Dear friends, here’s a “must see” recommendation for you: last night I watched “Giving Voice,” a documentary on Netflix, with tears streaming down my face. It’s about teenagers of colour from disadvantaged communities who enter a competition to perform a monologue from one of August Wilson’s plays. The camera follows some of them home; we see where they live, we hear about their lives and struggles and hopes, and then we see them act. As a former actor, this film about the power of theatre, the love of performance that springs up in a young heart, is beautiful beyond words. And a shout out to the drama and English teachers out there who encourage and foster and push. The ending, the actual competition, is as riveting as anything I’ve seen on film. Don’t miss it.
Another cold grey day. My daytimer, usually jammed with scribbles, is almost entirely blank, and there’s a temptation to sink into the comfy chair and spend the day with FB and Twitter. Today I have a CNFC conference committee meeting. Tomorrow and Friday, nothing scheduled. Thursday, great excitement, an interview with SiriusXM’s Allison Gore about my memoir. The weekend is blank.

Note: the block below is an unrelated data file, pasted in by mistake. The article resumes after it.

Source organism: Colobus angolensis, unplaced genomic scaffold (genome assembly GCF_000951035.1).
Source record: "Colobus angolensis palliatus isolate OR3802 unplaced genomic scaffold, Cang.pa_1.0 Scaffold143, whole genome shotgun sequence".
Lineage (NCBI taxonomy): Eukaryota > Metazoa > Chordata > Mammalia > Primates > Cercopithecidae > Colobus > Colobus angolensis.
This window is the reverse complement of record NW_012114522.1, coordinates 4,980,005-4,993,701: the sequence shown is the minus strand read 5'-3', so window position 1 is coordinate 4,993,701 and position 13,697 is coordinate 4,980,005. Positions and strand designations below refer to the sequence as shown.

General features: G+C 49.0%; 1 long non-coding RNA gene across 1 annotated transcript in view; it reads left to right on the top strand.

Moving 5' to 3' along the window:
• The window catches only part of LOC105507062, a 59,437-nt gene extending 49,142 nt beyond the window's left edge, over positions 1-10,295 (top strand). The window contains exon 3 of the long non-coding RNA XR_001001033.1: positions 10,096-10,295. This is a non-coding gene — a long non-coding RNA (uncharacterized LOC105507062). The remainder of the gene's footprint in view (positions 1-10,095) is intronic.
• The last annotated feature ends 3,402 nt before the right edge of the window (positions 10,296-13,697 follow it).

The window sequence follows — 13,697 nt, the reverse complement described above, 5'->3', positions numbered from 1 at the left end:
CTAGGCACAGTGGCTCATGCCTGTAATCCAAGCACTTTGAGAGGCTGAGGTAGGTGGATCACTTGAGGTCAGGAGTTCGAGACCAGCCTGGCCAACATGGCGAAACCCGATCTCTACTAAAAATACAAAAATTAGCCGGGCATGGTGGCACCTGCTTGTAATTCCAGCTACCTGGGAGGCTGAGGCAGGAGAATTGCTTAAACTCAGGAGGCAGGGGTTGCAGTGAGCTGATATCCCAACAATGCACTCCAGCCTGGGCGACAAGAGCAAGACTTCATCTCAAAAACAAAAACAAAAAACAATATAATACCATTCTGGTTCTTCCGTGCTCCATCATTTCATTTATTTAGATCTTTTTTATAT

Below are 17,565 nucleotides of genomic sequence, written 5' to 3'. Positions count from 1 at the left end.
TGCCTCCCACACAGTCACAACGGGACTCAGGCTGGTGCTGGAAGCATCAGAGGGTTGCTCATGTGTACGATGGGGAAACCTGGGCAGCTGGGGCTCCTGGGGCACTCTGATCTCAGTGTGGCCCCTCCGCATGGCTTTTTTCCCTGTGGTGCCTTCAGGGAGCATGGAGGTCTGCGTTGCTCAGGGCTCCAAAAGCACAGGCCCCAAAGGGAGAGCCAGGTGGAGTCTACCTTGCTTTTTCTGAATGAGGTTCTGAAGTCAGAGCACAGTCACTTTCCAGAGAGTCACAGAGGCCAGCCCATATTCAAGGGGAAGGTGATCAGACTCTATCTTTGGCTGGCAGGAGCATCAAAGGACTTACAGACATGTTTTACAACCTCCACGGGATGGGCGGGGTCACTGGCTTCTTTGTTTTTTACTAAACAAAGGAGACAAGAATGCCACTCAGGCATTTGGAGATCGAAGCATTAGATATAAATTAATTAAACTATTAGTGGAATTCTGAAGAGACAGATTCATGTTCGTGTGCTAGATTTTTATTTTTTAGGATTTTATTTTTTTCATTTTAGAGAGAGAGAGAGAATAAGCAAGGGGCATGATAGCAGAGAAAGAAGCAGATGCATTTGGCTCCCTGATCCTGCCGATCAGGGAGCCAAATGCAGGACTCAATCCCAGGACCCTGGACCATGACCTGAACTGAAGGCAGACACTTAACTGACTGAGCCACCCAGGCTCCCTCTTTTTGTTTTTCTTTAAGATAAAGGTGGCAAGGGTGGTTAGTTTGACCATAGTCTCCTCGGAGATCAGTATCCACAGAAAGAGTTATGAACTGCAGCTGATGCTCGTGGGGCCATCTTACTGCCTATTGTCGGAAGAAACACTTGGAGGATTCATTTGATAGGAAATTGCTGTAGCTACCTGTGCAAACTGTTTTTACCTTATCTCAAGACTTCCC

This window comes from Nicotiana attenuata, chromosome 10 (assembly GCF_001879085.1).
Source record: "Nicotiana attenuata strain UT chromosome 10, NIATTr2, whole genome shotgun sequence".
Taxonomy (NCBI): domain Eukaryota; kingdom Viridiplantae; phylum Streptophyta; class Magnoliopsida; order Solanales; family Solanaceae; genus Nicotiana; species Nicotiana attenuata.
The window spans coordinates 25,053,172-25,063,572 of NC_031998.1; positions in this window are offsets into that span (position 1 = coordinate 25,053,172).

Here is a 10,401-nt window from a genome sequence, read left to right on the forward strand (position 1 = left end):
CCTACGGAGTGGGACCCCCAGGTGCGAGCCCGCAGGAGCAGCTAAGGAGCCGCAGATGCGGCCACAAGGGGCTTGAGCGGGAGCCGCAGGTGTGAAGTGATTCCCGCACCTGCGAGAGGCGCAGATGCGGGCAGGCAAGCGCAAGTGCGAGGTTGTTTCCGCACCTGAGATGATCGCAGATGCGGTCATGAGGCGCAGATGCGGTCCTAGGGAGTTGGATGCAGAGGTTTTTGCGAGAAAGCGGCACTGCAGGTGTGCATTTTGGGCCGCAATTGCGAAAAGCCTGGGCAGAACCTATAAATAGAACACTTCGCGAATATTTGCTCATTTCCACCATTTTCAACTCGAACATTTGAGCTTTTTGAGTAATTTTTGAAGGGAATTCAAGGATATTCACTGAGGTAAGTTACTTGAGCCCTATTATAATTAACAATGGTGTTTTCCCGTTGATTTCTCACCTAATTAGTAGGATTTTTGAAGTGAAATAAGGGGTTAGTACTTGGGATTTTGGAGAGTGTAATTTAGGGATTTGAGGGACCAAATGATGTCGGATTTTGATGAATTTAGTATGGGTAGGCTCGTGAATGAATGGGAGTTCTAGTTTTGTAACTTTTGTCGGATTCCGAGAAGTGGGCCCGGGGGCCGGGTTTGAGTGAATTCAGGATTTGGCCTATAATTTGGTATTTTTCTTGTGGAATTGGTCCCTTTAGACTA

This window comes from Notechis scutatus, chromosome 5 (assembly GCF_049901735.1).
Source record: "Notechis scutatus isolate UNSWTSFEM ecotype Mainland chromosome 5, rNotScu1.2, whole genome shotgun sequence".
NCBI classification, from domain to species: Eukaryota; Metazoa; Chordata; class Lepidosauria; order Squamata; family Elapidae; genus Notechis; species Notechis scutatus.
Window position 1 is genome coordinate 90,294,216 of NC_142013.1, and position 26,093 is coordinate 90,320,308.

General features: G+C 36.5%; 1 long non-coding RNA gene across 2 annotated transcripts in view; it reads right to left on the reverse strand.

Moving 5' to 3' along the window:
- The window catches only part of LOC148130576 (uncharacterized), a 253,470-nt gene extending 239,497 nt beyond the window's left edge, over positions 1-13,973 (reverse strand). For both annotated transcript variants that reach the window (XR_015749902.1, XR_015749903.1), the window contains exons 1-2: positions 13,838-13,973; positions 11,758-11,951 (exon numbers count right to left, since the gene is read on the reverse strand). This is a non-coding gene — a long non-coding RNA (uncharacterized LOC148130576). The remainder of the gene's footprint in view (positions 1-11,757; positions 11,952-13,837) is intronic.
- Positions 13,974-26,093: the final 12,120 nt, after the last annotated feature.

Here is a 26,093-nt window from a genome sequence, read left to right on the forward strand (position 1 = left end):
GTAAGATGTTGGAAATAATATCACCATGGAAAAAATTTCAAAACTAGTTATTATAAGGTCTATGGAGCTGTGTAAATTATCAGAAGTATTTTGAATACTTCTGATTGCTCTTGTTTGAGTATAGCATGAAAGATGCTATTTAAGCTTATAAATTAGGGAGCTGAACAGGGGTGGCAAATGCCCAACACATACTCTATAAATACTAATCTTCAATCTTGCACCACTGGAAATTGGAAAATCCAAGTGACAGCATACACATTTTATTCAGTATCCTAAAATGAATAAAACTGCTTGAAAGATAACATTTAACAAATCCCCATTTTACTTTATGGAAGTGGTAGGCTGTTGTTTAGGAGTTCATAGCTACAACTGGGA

But I’m spending hours at my desk plowing through dusty, nay, filthy boxes of papers and photos as I begin work on an essay, or something, about my uncle Edgar the world bridge expert – tying him to “The Queen’s Gambit,” the story of another eccentric game-playing competitive obsessive. And then there’s Netflix! Walks. Exercising with Zoom. Cooking. Grocery shopping. Feeding the birds. We’ll keep busy.
In the meantime, the vaccine is being injected into the arms of Canadians, and the Electoral College did its job. Things are looking up.
Kathryn in Vancouver just wrote, “Bravo! I finished reading Loose Woman and enjoyed it so much, not just your excellent writing, but also as it was a real trip down memory lane for me.”
Rosemary, who read one of the first drafts, wrote, “I’m enjoying Loose Woman so much. The language is much richer than the earlier drafts, as are your personal insights. Even people with small roles come through so clearly – and I get interested in them.”
And best of all, Eli wrote a note to his mother. We are a note-writing family; I used to write to my kids about their behaviour and their lives, and they’d write back. It’s thrilling to see that the tradition continues.